I’ve been called “the writer’s cheerleader,” and not always as a compliment.
I’ve received critical comments on blog posts saying: “Don’t encourage bad writers to keep at it,” or “Hey, you’re either born with talent or you aren’t,” or “There are already enough writers out there, we don’t need more.”
I take issue with all of those statements, not only because they’re based on foolish or selfish premises, but comments of that nature presuppose that everyone writers for the same reason or goal, and has had the same general level of education, opportunity or experience.
Sometimes writing is the only voice a person has.
Sometimes writing is a form of self-healing–important on its own, which can lead to a teaching that helps others, too.
Writing saves people’s lives by pushing outward those psychic and emotional forces that often get stuck inward, where they corrode and rot.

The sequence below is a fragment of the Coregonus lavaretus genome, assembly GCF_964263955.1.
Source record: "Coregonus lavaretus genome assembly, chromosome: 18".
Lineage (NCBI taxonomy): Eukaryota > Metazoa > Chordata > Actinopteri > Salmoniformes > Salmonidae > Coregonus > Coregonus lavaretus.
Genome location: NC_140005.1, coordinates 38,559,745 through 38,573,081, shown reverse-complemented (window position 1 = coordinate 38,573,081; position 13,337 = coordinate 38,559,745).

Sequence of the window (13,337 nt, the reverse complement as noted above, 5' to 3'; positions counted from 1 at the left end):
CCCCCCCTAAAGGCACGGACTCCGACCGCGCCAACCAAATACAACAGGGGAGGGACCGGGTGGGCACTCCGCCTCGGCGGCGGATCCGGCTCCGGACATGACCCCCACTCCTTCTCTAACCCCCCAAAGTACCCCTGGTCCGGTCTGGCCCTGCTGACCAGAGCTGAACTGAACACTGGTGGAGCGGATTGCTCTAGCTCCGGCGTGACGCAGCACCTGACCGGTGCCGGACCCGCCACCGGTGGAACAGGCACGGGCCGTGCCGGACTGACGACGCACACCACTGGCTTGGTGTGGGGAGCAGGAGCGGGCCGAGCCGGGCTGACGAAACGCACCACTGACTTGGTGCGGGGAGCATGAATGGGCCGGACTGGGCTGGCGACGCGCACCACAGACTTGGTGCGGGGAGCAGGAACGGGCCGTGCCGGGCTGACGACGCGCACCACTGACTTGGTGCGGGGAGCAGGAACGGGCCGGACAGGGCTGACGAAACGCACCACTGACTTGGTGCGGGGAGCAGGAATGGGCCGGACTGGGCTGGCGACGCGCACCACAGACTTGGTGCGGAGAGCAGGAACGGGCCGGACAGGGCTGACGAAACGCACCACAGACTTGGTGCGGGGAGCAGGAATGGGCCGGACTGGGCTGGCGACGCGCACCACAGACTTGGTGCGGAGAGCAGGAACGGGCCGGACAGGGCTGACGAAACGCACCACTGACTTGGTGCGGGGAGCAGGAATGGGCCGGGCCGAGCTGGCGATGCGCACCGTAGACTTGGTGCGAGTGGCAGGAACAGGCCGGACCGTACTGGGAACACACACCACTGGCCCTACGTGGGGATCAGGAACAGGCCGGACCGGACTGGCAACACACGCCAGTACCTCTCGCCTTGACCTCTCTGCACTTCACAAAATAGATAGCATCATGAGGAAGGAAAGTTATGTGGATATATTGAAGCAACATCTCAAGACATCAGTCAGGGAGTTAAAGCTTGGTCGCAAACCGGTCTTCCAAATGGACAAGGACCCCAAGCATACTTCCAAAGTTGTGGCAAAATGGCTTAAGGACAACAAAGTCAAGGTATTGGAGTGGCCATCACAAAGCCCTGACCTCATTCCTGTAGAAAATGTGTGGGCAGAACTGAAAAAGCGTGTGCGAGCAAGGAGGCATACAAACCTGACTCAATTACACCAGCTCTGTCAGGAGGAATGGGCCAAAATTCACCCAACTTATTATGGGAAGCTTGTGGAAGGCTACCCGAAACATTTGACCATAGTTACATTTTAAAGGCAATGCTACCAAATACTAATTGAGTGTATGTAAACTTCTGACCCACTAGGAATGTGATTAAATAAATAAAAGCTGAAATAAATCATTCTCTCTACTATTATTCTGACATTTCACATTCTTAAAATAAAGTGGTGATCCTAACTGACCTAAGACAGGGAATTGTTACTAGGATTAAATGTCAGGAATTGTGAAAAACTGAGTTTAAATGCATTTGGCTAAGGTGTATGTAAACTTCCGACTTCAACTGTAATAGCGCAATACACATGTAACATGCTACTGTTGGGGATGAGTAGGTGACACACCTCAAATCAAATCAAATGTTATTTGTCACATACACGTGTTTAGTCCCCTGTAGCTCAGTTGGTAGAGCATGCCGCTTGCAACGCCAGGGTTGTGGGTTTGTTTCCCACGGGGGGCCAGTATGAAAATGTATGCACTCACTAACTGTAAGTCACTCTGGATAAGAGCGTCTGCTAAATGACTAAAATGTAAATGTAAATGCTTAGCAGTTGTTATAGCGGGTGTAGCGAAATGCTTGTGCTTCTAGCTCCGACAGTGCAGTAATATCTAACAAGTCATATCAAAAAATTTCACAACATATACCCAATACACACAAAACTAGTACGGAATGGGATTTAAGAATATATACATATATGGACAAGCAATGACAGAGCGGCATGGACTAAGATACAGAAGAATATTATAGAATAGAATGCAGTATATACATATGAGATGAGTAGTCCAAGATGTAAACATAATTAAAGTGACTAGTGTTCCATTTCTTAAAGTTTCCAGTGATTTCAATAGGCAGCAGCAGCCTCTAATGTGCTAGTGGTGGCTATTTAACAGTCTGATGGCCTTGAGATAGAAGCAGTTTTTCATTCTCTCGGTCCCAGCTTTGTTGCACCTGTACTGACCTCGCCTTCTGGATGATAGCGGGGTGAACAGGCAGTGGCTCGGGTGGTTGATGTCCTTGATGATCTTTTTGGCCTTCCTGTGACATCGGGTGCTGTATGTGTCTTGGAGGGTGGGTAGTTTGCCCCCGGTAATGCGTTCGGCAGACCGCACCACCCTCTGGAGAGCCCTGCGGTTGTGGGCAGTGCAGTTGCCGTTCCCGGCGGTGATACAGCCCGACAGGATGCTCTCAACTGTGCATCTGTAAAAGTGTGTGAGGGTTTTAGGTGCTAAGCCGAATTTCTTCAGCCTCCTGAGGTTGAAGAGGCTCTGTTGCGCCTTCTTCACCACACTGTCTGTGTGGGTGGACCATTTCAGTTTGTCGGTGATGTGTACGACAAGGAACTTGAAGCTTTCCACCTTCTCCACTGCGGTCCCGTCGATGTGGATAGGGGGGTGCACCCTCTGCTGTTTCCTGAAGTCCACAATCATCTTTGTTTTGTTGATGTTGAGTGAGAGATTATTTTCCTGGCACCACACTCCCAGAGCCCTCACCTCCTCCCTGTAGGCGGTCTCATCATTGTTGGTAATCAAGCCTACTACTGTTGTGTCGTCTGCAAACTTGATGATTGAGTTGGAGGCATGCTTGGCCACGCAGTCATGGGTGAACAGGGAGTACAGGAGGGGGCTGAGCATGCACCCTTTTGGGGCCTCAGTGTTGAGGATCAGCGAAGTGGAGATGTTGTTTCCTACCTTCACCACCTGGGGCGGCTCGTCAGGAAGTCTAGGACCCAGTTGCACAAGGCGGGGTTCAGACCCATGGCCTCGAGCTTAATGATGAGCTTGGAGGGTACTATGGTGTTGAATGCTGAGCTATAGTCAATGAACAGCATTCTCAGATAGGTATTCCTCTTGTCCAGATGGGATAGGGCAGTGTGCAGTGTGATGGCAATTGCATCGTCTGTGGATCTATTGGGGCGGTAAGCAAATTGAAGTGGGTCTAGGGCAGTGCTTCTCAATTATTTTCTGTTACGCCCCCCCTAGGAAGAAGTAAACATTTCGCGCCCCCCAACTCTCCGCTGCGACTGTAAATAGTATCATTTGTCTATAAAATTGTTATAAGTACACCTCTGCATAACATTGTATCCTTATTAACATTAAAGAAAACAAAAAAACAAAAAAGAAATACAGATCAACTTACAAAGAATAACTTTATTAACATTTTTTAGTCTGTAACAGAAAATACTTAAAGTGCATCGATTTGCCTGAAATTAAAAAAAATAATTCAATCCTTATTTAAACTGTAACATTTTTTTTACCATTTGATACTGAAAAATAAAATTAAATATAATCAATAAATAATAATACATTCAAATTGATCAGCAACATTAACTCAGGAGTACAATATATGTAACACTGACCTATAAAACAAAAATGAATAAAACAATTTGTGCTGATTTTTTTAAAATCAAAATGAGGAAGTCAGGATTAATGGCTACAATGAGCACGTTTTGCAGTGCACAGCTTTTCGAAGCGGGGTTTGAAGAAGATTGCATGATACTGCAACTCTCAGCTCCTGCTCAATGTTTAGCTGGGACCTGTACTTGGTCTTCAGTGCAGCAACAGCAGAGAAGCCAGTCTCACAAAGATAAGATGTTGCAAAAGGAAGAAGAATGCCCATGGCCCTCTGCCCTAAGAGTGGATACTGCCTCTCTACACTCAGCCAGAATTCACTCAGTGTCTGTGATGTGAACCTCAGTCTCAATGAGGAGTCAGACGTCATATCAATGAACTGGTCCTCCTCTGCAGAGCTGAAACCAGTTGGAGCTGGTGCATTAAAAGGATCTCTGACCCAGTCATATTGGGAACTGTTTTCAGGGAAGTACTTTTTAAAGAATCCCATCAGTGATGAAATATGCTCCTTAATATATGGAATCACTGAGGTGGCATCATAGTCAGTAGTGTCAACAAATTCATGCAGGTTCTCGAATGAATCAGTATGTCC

What I’ve experienced in my own writing practice, and my work as a developmental editor and writing teacher, is that the practice of writing often leads to insight, compassion, understanding, new ideas, surprising skills a writer didn’t know she already had, and so much more. That’s not even to mention the power of writing to connect people, to heal pain, and to ease your brain waves into deeper states of relaxation. What’s more, writing is a craft at which people who apply themselves improve.
Self-betterment is a highly American idea; you’d think more people would champion it.
If a reader does not enjoy a particular piece of reading then, with a few exceptions, the reader is not obligated to keep reading.
I will continue to cheerlead all writers at all levels, in the craft and the practice of writing, without concern for the myth of talent, because it is one of the most transformative, freeing, powerful media available to almost anyone, a medium that can affect change, internally and externally.
I don’t believe it’s anyone’s right to stop a writer who feels called to write.